Similar to Cloud Atlas, The Fountain weaves together three stories which stretch across time and space with the same actors playing characters in each strand. As the narrative jumps about between story strands, we begin to find out how they are related and which characters and stories are real and which are made up.
Plenty of spoilers in this ramble so be warned.
Strand 1: in Spain, the inquisition is waging a war against the queen of Spain who is searching for the fountain of youth. Hugh Jackman is a Conquistador sent by the Queen (Rachel Weisz) to find the fountain. Conquistador Hugh travels to South America looking for the fountain and loses most of his men in the effort. When he finally gets there he is unaccountably aided in reaching his destination by the very “savages” who killed off his fellow soldiers.
When he finally makes it to the tree for some reason known only to his feverish brain he stabs it up with a ceremonial dagger and gobbles bits of it up before promptly turning into compost.
Strand 2: in roughly modern day, Hugh is a medical researcher trying to find a cure for his wife (Weisz again of course) who has a terminal brain tumour. The dying wife in this middle segment is writing a book that turns out to tell the story of strand 1 but stops unfinished. This section goes into unnecessary detail about the science which is unfortunate because it is absurd. Ironically, researcher Hugh discovers a drug that reverses aging but does not help with his wife’s cancer. She leaves behind the unfinished book her dying wish being for her husband to finish it.
Strand 3: Some weird new age crap with the tree of life floating in a bubble in space. Hugh is now floating around in space, apparently alone with a tree and some writing equipment, haunted by memories of his past. Everything here has a slightly hallucinatory feel to it. Everything is generally very serene in the floating space ball and there is some absolutely beautiful space imagery. Space Hugh spontaneously ejaculates “I don’t know how it ends” echoing the words of Scientist Hugh later in the film (but chronologically much earlier) when his wife asks him to finish her book for her.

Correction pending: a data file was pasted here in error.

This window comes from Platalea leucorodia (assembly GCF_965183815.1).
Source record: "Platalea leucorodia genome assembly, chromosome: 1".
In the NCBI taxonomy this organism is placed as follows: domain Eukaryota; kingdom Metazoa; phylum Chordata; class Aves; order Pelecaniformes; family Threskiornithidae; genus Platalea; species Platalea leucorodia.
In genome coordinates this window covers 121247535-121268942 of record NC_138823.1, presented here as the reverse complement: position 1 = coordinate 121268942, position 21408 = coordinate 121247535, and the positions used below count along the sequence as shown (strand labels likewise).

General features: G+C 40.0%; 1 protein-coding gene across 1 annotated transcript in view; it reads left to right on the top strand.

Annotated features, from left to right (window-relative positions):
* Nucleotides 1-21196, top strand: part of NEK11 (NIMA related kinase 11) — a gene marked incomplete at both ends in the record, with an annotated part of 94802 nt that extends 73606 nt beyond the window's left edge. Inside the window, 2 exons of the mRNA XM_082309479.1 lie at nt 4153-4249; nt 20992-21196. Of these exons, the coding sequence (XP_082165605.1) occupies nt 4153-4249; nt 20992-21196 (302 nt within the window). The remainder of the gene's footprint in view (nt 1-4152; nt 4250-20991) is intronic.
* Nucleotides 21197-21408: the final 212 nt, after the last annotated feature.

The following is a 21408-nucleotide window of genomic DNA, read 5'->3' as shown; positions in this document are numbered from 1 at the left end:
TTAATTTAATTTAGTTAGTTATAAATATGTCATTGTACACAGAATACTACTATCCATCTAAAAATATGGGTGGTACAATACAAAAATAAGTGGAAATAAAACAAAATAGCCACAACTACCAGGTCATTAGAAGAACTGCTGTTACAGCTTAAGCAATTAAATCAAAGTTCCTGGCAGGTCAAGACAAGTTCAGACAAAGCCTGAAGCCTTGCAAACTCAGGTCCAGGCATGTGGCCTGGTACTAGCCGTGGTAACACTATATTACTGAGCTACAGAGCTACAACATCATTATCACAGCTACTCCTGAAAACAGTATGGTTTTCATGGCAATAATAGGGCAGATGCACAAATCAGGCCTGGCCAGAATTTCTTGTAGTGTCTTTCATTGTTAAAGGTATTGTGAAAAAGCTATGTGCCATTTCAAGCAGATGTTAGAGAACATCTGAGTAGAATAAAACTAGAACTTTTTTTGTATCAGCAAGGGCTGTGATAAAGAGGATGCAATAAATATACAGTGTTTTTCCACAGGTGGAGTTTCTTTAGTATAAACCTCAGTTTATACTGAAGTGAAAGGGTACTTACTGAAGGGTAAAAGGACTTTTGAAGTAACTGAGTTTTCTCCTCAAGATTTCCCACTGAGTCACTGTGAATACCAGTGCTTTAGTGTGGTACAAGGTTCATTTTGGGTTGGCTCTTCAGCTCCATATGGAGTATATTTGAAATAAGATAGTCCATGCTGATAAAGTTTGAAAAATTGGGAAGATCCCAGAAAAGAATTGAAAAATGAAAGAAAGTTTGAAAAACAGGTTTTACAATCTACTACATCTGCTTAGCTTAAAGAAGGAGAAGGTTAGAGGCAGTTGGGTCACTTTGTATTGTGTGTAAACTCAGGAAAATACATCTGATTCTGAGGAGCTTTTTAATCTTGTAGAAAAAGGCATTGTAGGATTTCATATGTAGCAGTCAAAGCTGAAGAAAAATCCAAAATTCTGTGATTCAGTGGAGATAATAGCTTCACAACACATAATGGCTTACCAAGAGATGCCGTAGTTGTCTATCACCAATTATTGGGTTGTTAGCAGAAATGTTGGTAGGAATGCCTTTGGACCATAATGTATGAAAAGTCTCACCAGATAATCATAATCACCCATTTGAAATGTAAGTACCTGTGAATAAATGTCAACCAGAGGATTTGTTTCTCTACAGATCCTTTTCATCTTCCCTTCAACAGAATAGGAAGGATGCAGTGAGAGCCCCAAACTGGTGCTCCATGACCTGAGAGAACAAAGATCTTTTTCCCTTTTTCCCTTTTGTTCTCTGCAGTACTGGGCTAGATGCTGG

Space Hugh amuses himself by tattooing rings around various parts of his body with an old fountain pen and generally hallucinates events from his past. He spends a lot of time contemplating the view and regularly scrapes bits of bark off the tree (which also seems to have hairs which stand up like human hairs) and eats them.
Since all of the historical stuff only takes place in Hugh’s imagination as he reads his wife’s book and then completes the story, it is only normal that he imagines himself and his wife in the key roles. It is hard to tell at the end whether the space travel bits are “real” or Hugh’s imagination taking the story to it’s wildest conclusions. In fact it is very difficult to tell is any of the segments are “real” and it often has the feel of a conceptual movie rather than a coherent narrative. Unfortunately there isn’t really any conceptual content to replace the missing story.
I quite like the ambivalence and darkness of the ending. But the rest of the film is not particularly dramatic, thought provoking or interesting. Parts of it are beautifully filmed, especially the space scenes and the brief parts spent with the tree in South America but others, especially the historic parts in Spain and South America are dark and dull.